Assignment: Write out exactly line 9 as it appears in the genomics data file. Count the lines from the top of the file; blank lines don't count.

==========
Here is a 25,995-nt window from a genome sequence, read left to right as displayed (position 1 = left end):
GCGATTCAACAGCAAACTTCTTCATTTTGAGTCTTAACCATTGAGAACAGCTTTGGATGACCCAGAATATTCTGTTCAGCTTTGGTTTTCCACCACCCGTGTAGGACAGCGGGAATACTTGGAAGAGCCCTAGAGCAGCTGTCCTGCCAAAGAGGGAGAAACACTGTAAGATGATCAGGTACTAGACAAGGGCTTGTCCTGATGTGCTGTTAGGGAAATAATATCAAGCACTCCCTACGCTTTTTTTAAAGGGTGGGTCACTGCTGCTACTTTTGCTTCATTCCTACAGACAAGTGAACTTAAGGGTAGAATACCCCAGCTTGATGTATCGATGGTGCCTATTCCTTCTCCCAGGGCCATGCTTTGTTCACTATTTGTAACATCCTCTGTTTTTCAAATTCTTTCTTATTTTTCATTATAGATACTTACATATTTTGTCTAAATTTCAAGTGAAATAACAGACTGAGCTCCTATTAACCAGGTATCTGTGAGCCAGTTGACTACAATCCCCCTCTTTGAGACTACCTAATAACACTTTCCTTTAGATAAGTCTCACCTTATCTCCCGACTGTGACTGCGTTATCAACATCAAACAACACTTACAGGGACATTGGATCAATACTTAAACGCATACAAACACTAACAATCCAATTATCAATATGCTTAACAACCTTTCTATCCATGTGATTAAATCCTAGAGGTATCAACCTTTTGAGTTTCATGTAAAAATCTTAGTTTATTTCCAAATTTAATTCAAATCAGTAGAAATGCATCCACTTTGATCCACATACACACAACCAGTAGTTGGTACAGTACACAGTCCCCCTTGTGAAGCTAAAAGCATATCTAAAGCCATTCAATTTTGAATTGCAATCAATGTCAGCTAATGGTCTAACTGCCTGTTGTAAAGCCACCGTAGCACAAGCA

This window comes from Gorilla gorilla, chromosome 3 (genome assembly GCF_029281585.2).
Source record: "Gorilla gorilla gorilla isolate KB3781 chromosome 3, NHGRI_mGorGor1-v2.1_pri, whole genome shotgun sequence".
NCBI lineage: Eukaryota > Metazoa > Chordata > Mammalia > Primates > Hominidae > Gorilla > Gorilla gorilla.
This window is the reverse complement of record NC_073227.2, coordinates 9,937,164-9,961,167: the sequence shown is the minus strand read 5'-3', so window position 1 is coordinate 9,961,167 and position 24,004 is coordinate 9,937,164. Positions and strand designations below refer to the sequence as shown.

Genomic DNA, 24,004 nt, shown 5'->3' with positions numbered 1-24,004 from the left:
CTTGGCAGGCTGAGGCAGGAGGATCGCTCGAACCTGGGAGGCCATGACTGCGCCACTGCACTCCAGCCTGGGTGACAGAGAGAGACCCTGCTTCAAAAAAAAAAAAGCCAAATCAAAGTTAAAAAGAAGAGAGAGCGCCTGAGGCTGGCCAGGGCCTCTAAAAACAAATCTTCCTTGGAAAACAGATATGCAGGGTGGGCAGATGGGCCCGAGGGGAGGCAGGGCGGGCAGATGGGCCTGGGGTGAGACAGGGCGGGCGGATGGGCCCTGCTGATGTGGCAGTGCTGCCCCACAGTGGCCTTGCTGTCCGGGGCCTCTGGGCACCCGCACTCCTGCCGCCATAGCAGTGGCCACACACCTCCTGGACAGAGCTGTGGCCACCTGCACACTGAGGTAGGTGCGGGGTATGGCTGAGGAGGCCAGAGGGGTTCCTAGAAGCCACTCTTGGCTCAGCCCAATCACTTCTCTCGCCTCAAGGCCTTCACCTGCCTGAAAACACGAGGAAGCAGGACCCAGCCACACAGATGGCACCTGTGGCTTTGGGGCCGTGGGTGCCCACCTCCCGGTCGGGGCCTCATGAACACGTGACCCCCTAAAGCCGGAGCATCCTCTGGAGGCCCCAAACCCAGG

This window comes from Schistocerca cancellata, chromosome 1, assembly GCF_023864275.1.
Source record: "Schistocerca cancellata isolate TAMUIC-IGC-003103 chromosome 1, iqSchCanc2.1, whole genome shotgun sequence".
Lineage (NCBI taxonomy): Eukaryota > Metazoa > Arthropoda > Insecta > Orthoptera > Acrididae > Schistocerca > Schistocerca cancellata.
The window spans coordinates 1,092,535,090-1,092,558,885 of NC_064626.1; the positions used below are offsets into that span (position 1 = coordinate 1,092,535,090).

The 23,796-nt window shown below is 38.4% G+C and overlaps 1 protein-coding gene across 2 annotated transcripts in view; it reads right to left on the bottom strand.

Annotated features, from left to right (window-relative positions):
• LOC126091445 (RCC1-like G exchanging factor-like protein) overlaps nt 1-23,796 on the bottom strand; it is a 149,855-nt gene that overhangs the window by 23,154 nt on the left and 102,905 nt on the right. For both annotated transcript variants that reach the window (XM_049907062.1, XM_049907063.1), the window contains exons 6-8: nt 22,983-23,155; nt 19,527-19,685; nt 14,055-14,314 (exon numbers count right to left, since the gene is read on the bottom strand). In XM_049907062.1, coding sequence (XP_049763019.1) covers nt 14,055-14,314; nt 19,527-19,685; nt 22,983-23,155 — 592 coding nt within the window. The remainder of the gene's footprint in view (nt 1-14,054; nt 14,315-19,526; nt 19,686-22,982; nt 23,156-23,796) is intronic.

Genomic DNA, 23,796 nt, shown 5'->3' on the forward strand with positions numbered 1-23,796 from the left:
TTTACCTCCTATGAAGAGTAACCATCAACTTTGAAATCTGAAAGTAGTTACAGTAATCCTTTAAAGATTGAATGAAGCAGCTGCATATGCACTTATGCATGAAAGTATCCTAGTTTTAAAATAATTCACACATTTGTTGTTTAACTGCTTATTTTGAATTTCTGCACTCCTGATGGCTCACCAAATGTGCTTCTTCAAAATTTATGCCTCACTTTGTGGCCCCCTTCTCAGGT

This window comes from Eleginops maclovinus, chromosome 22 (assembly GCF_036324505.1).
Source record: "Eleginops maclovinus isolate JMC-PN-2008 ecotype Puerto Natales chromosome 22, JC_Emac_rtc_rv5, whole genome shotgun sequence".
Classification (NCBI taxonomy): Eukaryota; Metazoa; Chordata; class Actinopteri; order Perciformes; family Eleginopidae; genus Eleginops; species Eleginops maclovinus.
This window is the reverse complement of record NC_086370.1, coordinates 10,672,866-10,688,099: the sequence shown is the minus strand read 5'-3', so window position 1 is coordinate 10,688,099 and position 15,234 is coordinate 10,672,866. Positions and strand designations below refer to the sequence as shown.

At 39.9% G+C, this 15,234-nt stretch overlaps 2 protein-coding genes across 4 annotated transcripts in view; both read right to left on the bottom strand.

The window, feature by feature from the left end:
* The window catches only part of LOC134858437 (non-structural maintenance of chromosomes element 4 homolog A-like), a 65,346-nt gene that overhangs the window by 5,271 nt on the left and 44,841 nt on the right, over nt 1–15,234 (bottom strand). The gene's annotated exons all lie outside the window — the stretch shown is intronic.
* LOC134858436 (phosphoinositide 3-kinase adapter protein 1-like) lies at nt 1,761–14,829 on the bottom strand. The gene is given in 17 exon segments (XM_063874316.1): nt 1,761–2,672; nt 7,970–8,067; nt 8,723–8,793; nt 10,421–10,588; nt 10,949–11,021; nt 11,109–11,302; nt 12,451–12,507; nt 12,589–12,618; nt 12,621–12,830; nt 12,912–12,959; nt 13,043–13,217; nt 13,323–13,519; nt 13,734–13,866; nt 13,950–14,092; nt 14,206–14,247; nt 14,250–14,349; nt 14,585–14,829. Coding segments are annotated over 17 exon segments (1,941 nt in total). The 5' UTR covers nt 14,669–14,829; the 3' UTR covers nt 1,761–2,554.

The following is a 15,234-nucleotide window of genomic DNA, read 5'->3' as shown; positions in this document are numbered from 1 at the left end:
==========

This window comes from Schistocerca cancellata, chromosome 1, assembly GCF_023864275.1.